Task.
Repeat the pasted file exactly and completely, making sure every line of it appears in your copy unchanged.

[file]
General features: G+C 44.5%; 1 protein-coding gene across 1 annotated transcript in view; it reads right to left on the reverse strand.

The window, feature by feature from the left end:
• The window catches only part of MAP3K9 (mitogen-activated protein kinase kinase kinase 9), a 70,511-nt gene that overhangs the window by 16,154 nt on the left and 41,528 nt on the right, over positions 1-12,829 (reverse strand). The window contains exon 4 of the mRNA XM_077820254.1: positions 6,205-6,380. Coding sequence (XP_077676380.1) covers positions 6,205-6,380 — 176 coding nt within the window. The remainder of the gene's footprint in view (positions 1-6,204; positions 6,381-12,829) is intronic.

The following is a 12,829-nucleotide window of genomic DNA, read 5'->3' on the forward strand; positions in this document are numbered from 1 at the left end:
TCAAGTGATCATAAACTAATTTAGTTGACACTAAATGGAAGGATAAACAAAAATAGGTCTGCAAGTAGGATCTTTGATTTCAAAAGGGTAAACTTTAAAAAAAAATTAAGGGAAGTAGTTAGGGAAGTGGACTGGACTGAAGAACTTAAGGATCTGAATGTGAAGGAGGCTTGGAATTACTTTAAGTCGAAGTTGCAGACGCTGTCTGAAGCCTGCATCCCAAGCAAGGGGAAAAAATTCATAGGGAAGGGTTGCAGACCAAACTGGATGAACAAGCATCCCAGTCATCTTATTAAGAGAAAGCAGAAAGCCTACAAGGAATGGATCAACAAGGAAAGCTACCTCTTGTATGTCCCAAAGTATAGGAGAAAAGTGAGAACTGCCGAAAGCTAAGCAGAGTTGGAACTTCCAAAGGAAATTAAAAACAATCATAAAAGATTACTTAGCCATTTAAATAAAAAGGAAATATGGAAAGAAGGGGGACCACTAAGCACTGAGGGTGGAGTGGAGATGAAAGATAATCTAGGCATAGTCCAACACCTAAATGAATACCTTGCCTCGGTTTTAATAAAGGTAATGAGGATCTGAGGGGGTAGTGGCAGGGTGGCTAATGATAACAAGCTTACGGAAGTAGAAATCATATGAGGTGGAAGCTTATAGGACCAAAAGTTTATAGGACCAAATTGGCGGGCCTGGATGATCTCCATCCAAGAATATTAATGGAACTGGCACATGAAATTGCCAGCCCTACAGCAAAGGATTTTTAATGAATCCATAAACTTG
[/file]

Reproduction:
General features: G+C 44.5%; 1 protein-coding gene across 1 annotated transcript in view; it reads right to left on the reverse strand.

The window, feature by feature from the left end:
• The window catches only part of MAP3K9 (mitogen-activated protein kinase kinase kinase 9), a 70,511-nt gene that overhangs the window by 16,154 nt on the left and 41,528 nt on the right, over positions 1-12,829 (reverse strand). The window contains exon 4 of the mRNA XM_077820254.1: positions 6,205-6,380. Coding sequence (XP_077676380.1) covers positions 6,205-6,380 — 176 coding nt within the window. The remainder of the gene's footprint in view (positions 1-6,204; positions 6,381-12,829) is intronic.

The following is a 12,829-nucleotide window of genomic DNA, read 5'->3' on the forward strand; positions in this document are numbered from 1 at the left end:
TCAAGTGATCATAAACTAATTTAGTTGACACTAAATGGAAGGATAAACAAAAATAGGTCTGCAAGTAGGATCTTTGATTTCAAAAGGGTAAACTTTAAAAAAAAATTAAGGGAAGTAGTTAGGGAAGTGGACTGGACTGAAGAACTTAAGGATCTGAATGTGAAGGAGGCTTGGAATTACTTTAAGTCGAAGTTGCAGACGCTGTCTGAAGCCTGCATCCCAAGCAAGGGGAAAAAATTCATAGGGAAGGGTTGCAGACCAAACTGGATGAACAAGCATCCCAGTCATCTTATTAAGAGAAAGCAGAAAGCCTACAAGGAATGGATCAACAAGGAAAGCTACCTCTTGTATGTCCCAAAGTATAGGAGAAAAGTGAGAACTGCCGAAAGCTAAGCAGAGTTGGAACTTCCAAAGGAAATTAAAAACAATCATAAAAGATTACTTAGCCATTTAAATAAAAAGGAAATATGGAAAGAAGGGGGACCACTAAGCACTGAGGGTGGAGTGGAGATGAAAGATAATCTAGGCATAGTCCAACACCTAAATGAATACCTTGCCTCGGTTTTAATAAAGGTAATGAGGATCTGAGGGGGTAGTGGCAGGGTGGCTAATGATAACAAGCTTACGGAAGTAGAAATCATATGAGGTGGAAGCTTATAGGACCAAAAGTTTATAGGACCAAATTGGCGGGCCTGGATGATCTCCATCCAAGAATATTAATGGAACTGGCACATGAAATTGCCAGCCCTACAGCAAAGGATTTTTAATGAATCCATAAACTTG